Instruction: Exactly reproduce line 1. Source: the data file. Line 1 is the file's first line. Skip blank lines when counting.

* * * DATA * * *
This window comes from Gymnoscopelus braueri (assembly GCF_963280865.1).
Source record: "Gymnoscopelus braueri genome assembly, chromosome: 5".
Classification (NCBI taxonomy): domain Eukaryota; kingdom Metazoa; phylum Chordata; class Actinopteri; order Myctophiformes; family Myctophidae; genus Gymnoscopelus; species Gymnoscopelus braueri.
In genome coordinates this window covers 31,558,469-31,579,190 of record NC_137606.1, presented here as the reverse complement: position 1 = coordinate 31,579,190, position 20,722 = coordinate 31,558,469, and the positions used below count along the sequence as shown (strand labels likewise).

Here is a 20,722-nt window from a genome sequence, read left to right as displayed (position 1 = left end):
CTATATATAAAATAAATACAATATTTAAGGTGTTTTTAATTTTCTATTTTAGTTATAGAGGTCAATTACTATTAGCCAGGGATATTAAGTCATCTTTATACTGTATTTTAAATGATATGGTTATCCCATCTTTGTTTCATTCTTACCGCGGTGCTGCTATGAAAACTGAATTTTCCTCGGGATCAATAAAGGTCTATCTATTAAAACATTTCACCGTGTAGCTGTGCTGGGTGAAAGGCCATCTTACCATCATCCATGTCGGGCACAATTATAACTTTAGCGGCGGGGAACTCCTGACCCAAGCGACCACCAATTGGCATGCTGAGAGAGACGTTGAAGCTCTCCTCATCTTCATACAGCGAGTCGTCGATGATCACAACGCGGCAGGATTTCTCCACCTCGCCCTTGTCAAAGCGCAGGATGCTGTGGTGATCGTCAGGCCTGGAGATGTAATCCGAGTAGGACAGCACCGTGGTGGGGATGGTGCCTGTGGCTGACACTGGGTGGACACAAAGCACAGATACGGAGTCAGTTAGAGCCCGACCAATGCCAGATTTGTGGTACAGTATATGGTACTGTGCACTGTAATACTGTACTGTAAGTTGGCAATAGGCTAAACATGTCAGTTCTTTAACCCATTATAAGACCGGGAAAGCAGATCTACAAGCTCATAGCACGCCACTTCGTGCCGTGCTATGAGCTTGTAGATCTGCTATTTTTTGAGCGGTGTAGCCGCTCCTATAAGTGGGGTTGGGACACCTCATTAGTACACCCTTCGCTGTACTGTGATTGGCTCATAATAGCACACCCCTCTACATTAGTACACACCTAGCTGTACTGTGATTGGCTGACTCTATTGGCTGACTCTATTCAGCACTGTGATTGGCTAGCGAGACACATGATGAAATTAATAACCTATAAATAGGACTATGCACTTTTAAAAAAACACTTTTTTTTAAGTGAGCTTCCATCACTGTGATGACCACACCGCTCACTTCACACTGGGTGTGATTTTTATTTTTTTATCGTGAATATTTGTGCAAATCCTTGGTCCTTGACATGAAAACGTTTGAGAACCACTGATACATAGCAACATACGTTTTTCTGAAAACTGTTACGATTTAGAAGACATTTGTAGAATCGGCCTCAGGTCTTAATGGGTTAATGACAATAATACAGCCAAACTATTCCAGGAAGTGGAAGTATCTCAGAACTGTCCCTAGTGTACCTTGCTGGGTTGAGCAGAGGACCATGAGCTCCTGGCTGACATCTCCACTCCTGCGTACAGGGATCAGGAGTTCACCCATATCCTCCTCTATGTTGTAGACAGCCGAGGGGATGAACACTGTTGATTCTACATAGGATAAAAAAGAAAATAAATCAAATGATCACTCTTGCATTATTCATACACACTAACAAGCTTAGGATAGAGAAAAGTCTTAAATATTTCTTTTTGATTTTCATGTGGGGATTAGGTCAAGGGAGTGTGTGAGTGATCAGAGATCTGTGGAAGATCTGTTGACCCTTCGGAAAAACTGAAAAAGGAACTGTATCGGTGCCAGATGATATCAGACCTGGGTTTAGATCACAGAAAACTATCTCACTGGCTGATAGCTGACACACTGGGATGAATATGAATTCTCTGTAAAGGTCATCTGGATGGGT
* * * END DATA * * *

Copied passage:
This window comes from Gymnoscopelus braueri (assembly GCF_963280865.1).